If you’re looking to add a pop of winter color to your window boxes or planters, look no further than the pansy. While these little flowers look delicate, they can handle temperatures down to 0ºF.

Pansies come in all sorts of colors, so you’ll be able to mix and match to your liking. Pick out yellow and orange flowers for some brightness or opt for moody purple and blue blooms.

Best Indoor Winter Plants

When winter arrives, much of the outside world turns gloomy and drab. However, that doesn’t mean you can’t keep things green indoors! Caring for winter houseplants will nourish your desire for greenery until spring arrives.

Tabletop Christmas Tree

As you probably know, there are lots of types of Christmas trees. Maybe you’re a diehard blue spruce fan or perhaps your household spends each year arguing about what type of tree to get. No matter your feelings about the big ol’ pine and spruce trees, one thing’s for certain — you’ll want to add one of these tabletop Christmas trees to your home ASAP.

With cute little pots and evergreen branches, these trees provide all of the Christmas cheer we love with none of the dropping needles or heavy tree stands. And since they come with their roots attached, you can enjoy them for more than a few weeks.

These little trees look excellent on their own, but they’re also ready for tiny decorations. Grab a little string of lights, spend an afternoon making some homemade ornaments, and get ready to trim your tree.

Snake Plant

Don’t worry, these snakes won’t bite. These ‘70s statement plants have made a comeback and are dressing up homes and offices across the country. Their surge in popularity is no surprise once you look at their twisty leaves and get wind of their easy to care for habit.

Compared to other tropical houseplants, snake plants can handle quite a bit of shade. That means you don’t have to worry about them once the darker days of winter arrive. While they can handle some darkness, they aren’t fans of the cold. Therefore, keep them away from cold drafts.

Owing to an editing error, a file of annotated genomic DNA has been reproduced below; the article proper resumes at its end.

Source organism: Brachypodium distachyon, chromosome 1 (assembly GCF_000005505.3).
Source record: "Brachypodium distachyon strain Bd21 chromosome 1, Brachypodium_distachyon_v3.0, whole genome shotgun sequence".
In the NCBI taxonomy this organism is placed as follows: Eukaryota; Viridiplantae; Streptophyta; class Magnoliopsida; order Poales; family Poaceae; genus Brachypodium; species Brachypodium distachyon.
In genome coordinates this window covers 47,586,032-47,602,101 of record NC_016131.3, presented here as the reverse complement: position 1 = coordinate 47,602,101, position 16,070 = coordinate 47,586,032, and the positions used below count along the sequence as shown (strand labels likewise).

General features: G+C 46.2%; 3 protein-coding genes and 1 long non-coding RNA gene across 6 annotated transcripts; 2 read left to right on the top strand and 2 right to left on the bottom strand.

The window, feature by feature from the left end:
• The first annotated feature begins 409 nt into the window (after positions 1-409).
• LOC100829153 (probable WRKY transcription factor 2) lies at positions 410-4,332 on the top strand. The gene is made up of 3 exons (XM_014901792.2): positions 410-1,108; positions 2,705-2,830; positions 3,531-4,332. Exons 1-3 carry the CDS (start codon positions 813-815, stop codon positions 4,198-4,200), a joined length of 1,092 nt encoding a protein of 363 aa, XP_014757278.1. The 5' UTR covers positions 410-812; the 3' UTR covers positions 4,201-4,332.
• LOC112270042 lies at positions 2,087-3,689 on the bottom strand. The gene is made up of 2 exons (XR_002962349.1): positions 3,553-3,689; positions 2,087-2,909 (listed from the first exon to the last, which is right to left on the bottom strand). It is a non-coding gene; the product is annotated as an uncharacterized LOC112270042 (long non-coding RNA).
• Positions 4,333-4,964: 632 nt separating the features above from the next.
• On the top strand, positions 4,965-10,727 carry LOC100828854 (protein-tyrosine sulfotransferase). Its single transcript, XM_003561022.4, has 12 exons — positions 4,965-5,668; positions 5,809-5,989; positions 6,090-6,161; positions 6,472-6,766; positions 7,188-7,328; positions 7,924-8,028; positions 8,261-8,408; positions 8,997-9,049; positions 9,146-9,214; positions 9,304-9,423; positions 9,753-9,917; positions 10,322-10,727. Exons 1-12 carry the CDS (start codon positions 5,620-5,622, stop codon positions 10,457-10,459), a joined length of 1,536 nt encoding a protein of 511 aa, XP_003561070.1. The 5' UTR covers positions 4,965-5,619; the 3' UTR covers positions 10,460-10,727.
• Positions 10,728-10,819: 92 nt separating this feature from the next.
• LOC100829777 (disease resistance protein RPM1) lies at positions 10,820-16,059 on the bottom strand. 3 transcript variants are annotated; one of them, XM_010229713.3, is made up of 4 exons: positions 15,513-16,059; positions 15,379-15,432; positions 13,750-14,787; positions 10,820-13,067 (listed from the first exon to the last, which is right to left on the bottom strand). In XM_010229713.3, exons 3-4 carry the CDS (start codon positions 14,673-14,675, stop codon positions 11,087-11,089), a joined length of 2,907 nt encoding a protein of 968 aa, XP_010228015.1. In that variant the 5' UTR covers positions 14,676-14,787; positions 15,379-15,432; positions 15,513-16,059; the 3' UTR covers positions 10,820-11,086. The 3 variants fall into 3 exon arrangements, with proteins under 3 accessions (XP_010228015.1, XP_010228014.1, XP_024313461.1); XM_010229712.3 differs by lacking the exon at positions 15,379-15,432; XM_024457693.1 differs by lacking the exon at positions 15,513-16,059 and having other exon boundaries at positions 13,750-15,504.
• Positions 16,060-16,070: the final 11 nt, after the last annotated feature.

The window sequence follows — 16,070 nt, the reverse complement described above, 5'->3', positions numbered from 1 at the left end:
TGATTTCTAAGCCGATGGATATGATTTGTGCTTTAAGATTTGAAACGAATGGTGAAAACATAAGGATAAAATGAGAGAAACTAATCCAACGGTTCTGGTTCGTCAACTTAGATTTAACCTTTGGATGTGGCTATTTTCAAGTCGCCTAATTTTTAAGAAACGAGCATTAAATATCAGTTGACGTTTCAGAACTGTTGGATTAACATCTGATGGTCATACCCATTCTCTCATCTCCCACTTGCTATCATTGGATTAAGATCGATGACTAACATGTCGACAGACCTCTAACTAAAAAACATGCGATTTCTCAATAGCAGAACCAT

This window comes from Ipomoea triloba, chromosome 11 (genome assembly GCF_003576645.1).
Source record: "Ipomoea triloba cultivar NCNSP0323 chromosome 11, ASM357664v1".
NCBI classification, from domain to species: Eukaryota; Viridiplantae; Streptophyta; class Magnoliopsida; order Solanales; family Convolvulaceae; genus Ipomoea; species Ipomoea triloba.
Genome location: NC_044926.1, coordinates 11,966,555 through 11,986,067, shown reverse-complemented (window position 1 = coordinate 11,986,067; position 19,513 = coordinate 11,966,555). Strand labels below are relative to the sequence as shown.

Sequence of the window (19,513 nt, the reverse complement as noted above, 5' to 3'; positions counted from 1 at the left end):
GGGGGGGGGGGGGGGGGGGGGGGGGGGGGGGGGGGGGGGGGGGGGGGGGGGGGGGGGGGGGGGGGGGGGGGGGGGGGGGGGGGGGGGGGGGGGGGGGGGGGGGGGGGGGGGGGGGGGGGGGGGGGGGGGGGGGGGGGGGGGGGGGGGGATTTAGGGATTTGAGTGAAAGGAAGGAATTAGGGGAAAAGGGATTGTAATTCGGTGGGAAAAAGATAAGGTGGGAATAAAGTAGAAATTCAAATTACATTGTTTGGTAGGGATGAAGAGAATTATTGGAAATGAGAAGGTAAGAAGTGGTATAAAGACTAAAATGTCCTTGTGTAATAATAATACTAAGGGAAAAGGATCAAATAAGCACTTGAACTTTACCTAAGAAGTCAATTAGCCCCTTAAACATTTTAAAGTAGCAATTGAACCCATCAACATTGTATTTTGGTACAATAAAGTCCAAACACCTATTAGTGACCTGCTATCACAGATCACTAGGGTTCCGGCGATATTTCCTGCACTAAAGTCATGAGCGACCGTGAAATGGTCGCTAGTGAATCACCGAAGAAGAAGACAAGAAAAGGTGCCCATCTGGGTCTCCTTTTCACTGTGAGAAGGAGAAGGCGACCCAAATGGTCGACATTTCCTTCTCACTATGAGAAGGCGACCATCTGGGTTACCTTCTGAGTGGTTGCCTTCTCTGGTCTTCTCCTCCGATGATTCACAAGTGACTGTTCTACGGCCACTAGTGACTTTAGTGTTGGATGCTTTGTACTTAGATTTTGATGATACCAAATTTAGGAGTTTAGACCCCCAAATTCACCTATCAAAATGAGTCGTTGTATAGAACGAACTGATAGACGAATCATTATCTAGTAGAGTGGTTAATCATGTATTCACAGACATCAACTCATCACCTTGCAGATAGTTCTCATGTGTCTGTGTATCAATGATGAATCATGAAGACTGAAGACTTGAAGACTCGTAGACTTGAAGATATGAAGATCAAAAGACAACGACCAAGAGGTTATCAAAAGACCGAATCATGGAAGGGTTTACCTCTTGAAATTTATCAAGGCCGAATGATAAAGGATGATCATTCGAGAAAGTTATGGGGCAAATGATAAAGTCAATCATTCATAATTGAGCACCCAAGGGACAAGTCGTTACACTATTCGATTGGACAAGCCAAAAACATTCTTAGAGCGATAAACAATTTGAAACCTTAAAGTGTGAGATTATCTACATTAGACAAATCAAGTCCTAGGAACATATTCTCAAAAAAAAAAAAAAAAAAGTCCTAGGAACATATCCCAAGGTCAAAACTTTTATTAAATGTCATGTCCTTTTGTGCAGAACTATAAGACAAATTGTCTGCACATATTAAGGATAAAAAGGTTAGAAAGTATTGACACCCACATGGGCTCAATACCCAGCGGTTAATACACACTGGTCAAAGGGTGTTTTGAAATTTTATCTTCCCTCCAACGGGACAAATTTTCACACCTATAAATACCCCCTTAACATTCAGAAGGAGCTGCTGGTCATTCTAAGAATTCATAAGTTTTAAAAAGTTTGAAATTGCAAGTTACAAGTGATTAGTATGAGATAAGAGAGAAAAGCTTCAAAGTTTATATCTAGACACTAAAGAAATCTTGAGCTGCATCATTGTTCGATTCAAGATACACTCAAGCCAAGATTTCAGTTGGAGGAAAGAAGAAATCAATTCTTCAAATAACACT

Like most houseplants, snake plants require less water in the winter than they do in the summer. Check their soil once a week and water when the top inch or two is dry.

ZZ Plant

Another low-maintenance plant that thrives in winter is the ZZ plant. With glossy, oval leaves and a carefree form, the ZZ is practically made to liven up your drab office or living room.

While this plant is easy to care for, you’ll need to remember that it hails from the tropics. That means you should keep the temperature warm and mist your plant if the air feels extra dry.

Best Winter Flowers for Inside

Looking to brighten up your home with natural color? Look no further than these winter flowers.


Since the amaryllis grows from a bulb, humans have figured out how to control when these plants bloom. By buying dormant bulbs and planting them in the late fall, you’ll be rewarded with trumpet-shaped flowers during the darkest days of the year.

Amaryllis work great as potted plants, and flowers last for multiple weeks. If you’re not looking to grow your own, you can also buy these blooms as cut flowers — they’re one of the best winter flowers for bouquets.


There’s something mesmerizing about orchids. Maybe it’s their tall stems or large flowers, or the way they grow without soil. Even if you’re not sure why you love them, it’s clear that they’re one of the best flowering plants for your home.

If you’re looking to add winter flowers to your home, pay attention to the orchid species — not all types of orchids bloom in winter. Some popular winter-blooming orchids include the Christmas orchid, white nun orchid, and epidendrum orchids.


If you don’t want to grow flowering plants indoors, you can always add some cut flowers for a touch of color. While our winter bouquets contain flowers ranging from tulips to calla lilies, many of them feature the beloved rose.

During the winter, red and white roses add some seasonal color. They work well in bouquets and also look beautiful tucked into wreaths and garlands.

Brighten Up Winter with Plants

Now that you know some of the best plants for winter, it’s time to add some foliage and flowers to your home. Whether you’re looking for a new houseplant or a bright bouquet, The Bouqs Co. is here to help. Browse our collection to order winter bouquets or find a new plant you’ll love.